I’m sharing this video for two reasons.
The first reason is that it shows that some Democrats in the past were very sensible about tax policy.
The second reason is that it gives me a good excuse to discuss what we can learn from tax policy in the 1960s, thus adding to our collection.
- Tax Lessons from the 1920s
- Tax Lessons from the 1930s
- Tax Lessons from the 1950s
- Tax Lessons from the 1980s
I’ll start with the caveat that tax policy does not necessarily overlap with 10-year periods. But we can learn by examining significant tax policy changes that occurred (or, in the case of the 1950s, did not occur) during various eras.
For the 1960s, the key change was the Revenue Act of 1964, generally known as the Kennedy tax cuts (proposed by President Kennedy in 1963 and then adopted in 1964 after his assassination).
Here’s what Kennedy proposed, as explained by the JFK library.
Declaring that the absence of recession is not tantamount to economic growth, the president proposed in 1963 to cut income taxes from a range of 20-91% to 14-65% He also proposed a cut in the corporate tax rate from 52% to 47%. …arguing that “a rising tide lifts all boats” and that strong economic growth would not continue without lower taxes.
And here’s what was enacted, as summarized by Wikipedia.
The act cut federal income taxes by approximately twenty percent across the board, and the top federal income tax rate fell from 91 percent to 70 percent. The act also reduced the corporate tax from 52 percent to 48 percent and created a minimum standard deduction.
The bad news is that the top tax rate was still confiscatory, though 70 percent obviously was not as bad as 91 percent. And a 48 percent corporate rate was not much of an improvement compared to 52 percent.
That being said, moving in the right direction produced good outcomes.
People often talk about the booming economy in the 1960s. And there is some evidence to support that view since inflation-adjusted economic output grew rapidly as the tax cuts were implemented – by 6.5 percent in 1965 and 6.5 percent in 1966.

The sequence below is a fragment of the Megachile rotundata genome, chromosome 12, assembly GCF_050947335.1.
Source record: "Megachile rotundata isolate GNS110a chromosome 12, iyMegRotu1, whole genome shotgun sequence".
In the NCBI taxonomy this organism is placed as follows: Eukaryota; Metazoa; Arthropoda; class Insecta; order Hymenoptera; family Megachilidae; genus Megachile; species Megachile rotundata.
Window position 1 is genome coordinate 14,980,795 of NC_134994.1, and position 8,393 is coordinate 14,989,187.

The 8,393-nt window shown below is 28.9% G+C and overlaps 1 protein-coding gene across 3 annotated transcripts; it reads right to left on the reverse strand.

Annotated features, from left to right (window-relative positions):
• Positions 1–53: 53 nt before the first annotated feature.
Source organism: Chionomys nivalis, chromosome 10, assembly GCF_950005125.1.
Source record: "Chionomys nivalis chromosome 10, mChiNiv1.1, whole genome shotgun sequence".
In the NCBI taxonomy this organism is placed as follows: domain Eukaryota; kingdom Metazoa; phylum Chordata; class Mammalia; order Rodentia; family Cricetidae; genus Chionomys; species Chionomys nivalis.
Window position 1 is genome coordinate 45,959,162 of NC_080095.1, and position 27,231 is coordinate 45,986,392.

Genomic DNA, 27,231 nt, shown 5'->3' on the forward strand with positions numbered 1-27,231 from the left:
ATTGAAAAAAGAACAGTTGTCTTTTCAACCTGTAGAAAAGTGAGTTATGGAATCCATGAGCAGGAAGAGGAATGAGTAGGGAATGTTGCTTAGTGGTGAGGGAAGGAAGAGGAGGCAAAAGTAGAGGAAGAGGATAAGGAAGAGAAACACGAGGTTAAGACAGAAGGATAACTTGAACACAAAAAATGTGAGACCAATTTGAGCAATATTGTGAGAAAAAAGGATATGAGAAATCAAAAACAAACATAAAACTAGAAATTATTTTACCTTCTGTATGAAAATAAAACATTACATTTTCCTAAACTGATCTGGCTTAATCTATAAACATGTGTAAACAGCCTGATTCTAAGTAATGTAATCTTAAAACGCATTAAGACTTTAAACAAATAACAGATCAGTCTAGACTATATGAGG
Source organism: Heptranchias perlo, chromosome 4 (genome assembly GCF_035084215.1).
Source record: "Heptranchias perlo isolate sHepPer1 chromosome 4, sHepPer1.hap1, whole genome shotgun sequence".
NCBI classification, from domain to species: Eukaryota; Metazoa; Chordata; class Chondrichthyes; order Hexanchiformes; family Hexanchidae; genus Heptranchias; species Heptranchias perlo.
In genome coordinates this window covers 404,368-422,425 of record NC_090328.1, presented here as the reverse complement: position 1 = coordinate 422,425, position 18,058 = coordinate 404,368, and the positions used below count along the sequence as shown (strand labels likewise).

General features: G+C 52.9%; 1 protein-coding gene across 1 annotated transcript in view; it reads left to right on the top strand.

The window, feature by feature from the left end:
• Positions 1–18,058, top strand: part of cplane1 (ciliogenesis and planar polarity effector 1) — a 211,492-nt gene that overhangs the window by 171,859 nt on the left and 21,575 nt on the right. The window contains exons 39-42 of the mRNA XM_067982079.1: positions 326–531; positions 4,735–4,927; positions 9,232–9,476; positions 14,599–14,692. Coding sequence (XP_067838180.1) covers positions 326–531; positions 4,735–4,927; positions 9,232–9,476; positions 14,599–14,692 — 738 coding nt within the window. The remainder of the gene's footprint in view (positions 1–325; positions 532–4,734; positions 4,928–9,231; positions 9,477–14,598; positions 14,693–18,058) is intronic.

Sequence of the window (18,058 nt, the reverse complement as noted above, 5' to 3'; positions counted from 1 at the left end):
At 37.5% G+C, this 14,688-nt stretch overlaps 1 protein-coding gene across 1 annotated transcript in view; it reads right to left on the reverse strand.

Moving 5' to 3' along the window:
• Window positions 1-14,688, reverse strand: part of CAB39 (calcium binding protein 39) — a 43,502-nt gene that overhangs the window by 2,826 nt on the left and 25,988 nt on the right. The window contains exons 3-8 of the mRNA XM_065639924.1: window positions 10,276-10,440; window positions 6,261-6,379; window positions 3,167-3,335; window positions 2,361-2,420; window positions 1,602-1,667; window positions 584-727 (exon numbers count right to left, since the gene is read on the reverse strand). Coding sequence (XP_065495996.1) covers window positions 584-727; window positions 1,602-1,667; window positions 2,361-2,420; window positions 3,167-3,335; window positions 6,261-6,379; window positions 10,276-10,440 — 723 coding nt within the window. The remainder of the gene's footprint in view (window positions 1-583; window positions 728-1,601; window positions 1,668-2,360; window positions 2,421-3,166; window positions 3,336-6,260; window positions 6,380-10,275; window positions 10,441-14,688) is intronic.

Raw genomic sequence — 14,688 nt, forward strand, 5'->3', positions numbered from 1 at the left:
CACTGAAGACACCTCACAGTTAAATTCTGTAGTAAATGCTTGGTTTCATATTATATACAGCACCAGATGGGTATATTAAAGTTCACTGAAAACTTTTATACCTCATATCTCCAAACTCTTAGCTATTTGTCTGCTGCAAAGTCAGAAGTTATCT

But I’m cautious about drawing sweeping conclusions from short-run data, especially since we know many other policies also have an impact on economic performance.
So let’s focus instead on some tax-related variables. Here’s a chart that I shared back in 2015, showing that upper-income taxpayers paid more when tax rates were reduced (the same thing happened in the 1980s).
That chart was taken from a report I wrote way back in 1996.
And here’s another chart from the same publication. This one shows that lower tax rates were associated with rising revenues. Especially as the changes were being implemented.
By the way, this does not mean that the tax cut was self-financing.
The core lesson of the Laffer Curve is not that tax cuts “pay for themselves.” That only happens in rare circumstances.
Instead, the lesson is that lower tax rates encourage more productive behavior, which means more taxable income. It then becomes an empirical question of how much of the revenue lost from lower rates is offset by the revenue gained from more taxable income.
And, in the 1960s, we know there was a big Laffer Curve response from upper-income taxpayers. Why? Because they have considerable control over the timing, level, and composition of this income.